(.) There has been a relentless increase in resistance of malaria parasites to conventional antimalarial drugs, including chloroquine, sulfadoxine-pyrimethamine and mefloquine.(.) In response to this situation, short-course artemisinin-based combination therapies (ACTs) have been developed.(.) The World Health Organization has endorsed ACT as first-line treatment where the potentially life-threatening parasite Plasmodium falciparum is the predominant infecting species.(.) ACTs combine the rapid schizontocidal activity of an artemisinin derivative (artesunate, artemether or dihydroartemisinin) with a longer-half-life partner drug.(.) Although the use of chloroquine and sulfadoxine-pyrimethamine as partners in ACT improves their efficacy, this may only have value as a short-term measure in patients with a degree of immunity to malaria.(.) Alternative currently available partner drugs include mefloquine, lumefantrine and piperaquine.(.) Artesunate-mefloquine is highly effective but is expensive and side effects (mainly neurotoxicity) can be problematic.(.) Artemether-lumefantrine, the only ACT available in Australia, appears less effective than artesunate-mefloquine and needs to be administered with food to ensure adequate bioavailability.(.) Dihydroartemisinin-piperaquine is highly effective, well tolerated and relatively inexpensive.(.) The goal of potent, safe, easy-to-administer and inexpensive ACTs may see trioxolanes in place of artemisinin derivatives, as well as novel partner drugs such as pyronaridine or naphthoquine, in the future.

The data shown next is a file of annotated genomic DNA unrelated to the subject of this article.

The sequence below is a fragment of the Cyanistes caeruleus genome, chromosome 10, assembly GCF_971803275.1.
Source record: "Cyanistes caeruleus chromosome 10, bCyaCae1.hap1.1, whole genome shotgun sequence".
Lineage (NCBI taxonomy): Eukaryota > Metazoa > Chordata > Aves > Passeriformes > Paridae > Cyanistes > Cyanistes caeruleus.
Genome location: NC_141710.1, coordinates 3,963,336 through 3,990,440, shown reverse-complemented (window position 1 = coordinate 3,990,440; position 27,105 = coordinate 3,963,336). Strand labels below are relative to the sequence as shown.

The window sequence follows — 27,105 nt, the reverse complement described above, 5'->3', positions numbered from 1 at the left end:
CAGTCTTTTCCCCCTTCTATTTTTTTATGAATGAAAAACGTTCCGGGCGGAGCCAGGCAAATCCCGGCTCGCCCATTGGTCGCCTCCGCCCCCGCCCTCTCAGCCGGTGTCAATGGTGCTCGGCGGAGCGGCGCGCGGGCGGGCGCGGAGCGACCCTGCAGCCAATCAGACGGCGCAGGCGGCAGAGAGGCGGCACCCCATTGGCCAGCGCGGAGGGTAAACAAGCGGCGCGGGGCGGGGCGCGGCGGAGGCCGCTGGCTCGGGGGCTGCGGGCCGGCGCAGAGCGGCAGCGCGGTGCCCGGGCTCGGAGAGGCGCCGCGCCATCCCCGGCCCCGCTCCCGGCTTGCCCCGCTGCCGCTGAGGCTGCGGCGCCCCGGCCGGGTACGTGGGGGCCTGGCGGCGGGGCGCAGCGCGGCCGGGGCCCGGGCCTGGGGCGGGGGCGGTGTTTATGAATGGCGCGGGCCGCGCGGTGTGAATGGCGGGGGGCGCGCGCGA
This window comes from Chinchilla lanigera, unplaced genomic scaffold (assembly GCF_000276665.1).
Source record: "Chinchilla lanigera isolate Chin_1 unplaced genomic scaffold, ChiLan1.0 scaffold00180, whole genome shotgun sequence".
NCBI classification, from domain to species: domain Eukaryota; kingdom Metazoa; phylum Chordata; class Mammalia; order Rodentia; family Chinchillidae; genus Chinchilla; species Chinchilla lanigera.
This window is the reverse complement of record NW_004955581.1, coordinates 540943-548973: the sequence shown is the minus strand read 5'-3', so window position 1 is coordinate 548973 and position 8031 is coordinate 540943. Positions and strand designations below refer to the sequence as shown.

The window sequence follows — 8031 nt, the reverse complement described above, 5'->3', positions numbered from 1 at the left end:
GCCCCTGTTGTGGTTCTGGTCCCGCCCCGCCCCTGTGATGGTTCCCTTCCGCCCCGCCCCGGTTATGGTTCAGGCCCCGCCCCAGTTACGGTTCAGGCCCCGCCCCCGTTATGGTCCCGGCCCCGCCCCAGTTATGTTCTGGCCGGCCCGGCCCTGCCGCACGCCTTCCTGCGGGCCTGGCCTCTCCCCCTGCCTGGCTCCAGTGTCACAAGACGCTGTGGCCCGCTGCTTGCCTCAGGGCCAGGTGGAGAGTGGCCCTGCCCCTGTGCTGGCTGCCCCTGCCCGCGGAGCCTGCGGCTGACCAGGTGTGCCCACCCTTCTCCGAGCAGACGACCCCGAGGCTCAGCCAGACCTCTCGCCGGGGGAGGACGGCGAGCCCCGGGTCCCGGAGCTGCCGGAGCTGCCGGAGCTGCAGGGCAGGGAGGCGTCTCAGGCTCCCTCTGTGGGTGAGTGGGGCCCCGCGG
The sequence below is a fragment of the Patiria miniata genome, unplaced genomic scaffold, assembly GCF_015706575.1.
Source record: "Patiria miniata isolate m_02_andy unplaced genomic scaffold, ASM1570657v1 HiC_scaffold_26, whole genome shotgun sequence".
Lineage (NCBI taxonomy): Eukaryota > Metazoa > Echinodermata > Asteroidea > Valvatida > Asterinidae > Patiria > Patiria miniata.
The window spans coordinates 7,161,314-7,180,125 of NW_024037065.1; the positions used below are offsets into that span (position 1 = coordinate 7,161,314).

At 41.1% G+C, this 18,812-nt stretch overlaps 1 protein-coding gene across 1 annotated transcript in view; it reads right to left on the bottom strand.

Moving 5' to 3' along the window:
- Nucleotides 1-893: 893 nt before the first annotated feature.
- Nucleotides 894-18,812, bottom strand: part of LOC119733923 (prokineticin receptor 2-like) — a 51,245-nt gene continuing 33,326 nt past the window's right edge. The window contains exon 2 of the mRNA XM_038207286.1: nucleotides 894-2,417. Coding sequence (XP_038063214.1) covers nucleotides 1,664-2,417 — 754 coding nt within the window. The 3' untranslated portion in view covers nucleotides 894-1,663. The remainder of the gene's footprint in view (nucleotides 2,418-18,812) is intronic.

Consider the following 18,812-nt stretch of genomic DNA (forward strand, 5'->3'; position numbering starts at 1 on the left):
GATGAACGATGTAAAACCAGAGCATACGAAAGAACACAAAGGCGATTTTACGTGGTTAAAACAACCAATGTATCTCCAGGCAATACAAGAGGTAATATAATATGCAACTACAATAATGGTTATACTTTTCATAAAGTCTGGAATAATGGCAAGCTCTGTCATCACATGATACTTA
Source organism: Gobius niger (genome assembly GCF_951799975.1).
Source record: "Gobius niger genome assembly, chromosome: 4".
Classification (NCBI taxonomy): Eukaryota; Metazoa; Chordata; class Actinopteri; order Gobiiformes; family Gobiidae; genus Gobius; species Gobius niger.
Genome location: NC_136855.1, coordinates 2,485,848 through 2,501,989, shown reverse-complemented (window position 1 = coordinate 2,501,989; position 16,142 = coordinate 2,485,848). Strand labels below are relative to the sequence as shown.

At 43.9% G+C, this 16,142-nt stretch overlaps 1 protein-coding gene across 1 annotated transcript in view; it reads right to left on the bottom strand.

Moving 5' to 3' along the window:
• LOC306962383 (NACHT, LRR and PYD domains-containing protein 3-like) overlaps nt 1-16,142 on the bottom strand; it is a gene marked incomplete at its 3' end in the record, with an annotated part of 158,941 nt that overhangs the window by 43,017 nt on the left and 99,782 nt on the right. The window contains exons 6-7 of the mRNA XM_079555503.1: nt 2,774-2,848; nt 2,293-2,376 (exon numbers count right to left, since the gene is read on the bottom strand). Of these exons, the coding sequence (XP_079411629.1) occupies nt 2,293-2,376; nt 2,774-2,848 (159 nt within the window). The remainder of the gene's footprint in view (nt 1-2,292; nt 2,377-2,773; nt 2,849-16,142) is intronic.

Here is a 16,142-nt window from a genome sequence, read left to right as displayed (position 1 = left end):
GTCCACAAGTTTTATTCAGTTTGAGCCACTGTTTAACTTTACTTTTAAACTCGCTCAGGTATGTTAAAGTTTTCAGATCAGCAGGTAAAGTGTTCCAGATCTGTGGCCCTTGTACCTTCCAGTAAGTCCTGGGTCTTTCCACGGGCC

|Journal||Medical Journal of Australia|
|Publication status||Published - 2005|